I would like to share with you the following short story which I wrote for the Jeddah Writing Club’s first topic- nicotine. We were told to approach the topic in anyway or form, we could write about the topic or simply mention it in passing; write poetry, or a story or what ever we chose.
Tara returned the spacious glittering ballroom, checking the time on her phone. Seven more minutes to go till the longest hour of her life was over. Her well-meaning best friend, Sophie, had signed her up for a speed –‘networking’ event (read speed dating), without telling her, of course. Tara had been furious when she found out. But as usual, Sophie, had rationalised, argued and pleaded with her until she had finally given in.
Here Tara was attending a ‘Seven minute search’ event.
All the attendees had filled up profiles about themselves, and what they were looking for in a future partner. The profiles were cross-referenced, and the guys attending the event were given a list of 7 girls who they had to approach in a consecutive order.
The ladies were seated at different separate tables with their profile name clearly displayed on a place-card, with two piles of envelopes on the table.
One pile contained empty envelopes but the other pile had envelopes containing the girl’s phone number.
When the bell chimed, the guys approached the first girl on their list and after 7 minutes, if the two hit it off the guy would ask for the girl’s contact details, and she could give him whichever sealed envelope she chose- delaying all the awkwardness surrounding rejection till after the event.
She’d first thought that 7 minutes was too short a span to make a decision. She had been wrong- so wrong. The last specimen had reeked of a nauseating combo of cigarettes and arrogance. Tara wasn’t sure which she found worse. She used the fake phone call app on her iPhone to provide herself with an excuse to take refuge in the bathroom for the remaining 5 minutes.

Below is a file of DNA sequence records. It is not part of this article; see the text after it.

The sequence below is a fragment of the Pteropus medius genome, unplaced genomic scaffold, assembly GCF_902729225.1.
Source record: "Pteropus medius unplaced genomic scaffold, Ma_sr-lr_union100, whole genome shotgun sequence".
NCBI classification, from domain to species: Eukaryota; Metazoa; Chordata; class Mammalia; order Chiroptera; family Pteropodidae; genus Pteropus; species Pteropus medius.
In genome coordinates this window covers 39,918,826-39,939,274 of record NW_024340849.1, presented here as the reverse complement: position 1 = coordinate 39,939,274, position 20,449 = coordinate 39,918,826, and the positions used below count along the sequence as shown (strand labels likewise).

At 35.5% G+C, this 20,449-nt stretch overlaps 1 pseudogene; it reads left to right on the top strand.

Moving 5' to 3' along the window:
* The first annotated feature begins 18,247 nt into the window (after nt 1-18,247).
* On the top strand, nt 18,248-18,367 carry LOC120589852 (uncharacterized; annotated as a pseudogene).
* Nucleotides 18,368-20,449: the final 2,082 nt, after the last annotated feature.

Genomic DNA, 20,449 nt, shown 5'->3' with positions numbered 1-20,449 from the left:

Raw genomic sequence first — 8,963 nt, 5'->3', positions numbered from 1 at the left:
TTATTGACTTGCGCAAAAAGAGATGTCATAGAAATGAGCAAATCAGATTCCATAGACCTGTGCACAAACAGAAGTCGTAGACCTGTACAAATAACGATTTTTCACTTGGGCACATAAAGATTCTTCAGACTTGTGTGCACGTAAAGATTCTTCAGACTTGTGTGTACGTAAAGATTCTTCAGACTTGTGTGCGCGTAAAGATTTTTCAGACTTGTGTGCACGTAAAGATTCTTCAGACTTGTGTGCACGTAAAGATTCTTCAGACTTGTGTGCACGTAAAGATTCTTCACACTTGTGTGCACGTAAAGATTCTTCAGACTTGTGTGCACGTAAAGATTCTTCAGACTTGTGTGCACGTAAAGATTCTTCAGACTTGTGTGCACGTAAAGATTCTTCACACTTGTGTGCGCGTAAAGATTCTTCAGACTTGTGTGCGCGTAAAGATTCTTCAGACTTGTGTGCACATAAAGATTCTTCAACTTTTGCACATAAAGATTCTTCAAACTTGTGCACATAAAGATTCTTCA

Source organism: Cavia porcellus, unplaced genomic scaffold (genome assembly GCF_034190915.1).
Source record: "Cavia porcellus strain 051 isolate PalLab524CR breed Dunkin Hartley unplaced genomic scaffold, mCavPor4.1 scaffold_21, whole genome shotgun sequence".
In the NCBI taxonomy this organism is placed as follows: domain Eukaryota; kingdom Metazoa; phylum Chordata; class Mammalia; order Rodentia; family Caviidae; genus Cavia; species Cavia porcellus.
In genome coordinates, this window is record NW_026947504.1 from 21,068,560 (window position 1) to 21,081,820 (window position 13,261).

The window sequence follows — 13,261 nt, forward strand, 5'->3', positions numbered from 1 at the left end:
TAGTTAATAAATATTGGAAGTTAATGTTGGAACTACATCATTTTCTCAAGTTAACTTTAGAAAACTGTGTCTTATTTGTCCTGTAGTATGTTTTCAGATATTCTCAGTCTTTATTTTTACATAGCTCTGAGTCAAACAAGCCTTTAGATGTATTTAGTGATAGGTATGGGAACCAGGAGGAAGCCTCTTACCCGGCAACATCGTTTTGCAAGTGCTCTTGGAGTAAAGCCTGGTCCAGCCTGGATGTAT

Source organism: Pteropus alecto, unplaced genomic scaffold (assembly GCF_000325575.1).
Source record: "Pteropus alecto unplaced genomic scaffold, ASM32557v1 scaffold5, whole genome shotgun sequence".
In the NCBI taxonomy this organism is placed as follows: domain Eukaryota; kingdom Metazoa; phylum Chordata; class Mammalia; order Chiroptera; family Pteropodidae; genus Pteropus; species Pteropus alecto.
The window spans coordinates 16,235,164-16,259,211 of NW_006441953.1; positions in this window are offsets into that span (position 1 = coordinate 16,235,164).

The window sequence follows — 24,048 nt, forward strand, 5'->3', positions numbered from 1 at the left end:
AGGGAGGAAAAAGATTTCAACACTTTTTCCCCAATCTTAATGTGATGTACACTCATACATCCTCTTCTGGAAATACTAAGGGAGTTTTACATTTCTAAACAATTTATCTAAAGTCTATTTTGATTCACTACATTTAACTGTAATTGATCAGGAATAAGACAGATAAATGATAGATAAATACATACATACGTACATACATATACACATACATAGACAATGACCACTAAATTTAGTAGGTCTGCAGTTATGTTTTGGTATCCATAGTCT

Tara sat down just as the bell chimed for the seventh and final gentleman. She took a deep breath to brace herself- but what or rather who see saw literally took her breath away. Tara found herself unconsciously adjusting her posture and her lips parted into a dazzling smile- the first real one all evening. She drank in the dark twinkling eyes, the chiselled features, and a smile that seemed to be suppressing a mischievous grin. As he sat down, she caught a whiff of perfume: musk with a light tobacco base. She smiled to herself, wasn’t it strange, she liked tobacco based perfumes but cigarette smoke fired off both her allergies and prejudices.
As he introduced himself, she noticed his deep voice married well with his posh accent and Tara’s insides did a Gangnam style
dance in appreciation. Focus Tara, focus for seven minutes, she told herself.
But she was beyond focusing, the conversation flowed naturally. They talked about their families, their current lives, and future aspirations.
Her phone rang breaking the trance; as she rejected Sophie’s call both of them looked around to discover they were the last attendees in the room.
Engrossed in their conversation they hadn’t heard the final bell. Tara busied herself with her jacket in order to hide her embarrassment. He chuckled and asked for her number in an easy manner. She picked an envelope from the untouched pile, and gave it to him, their fingers grazed and she could’ve sworn there was a spark-or maybe it was static.
They stepped out together, and he began rummaging his pockets for something. Suddenly, he said, ‘You never finished telling me, how your grandma passed away.’
‘Lung cancer’, she almost whispered.
He stopped, and asked, ‘Did she smoke?’
Tara looked down and shook her head and slowly mumbled, ‘No.’
She paused, her voice hardened, ‘But my granddad did… second hand smoke killed her.’
She looked up to find a cigarette dangling limply from his mouth, showing the nicotine stained teeth, a lighter poised in his right hand.
They both stood still and stared at each other, dumbfounded.
Recovering himself, he started to return her envelope, ‘I guess you’ll want this back.’
‘You could give it up’ her voice was pleading, earnest, feminine.
Their eyes locked and the cigarette fell from his mouth.
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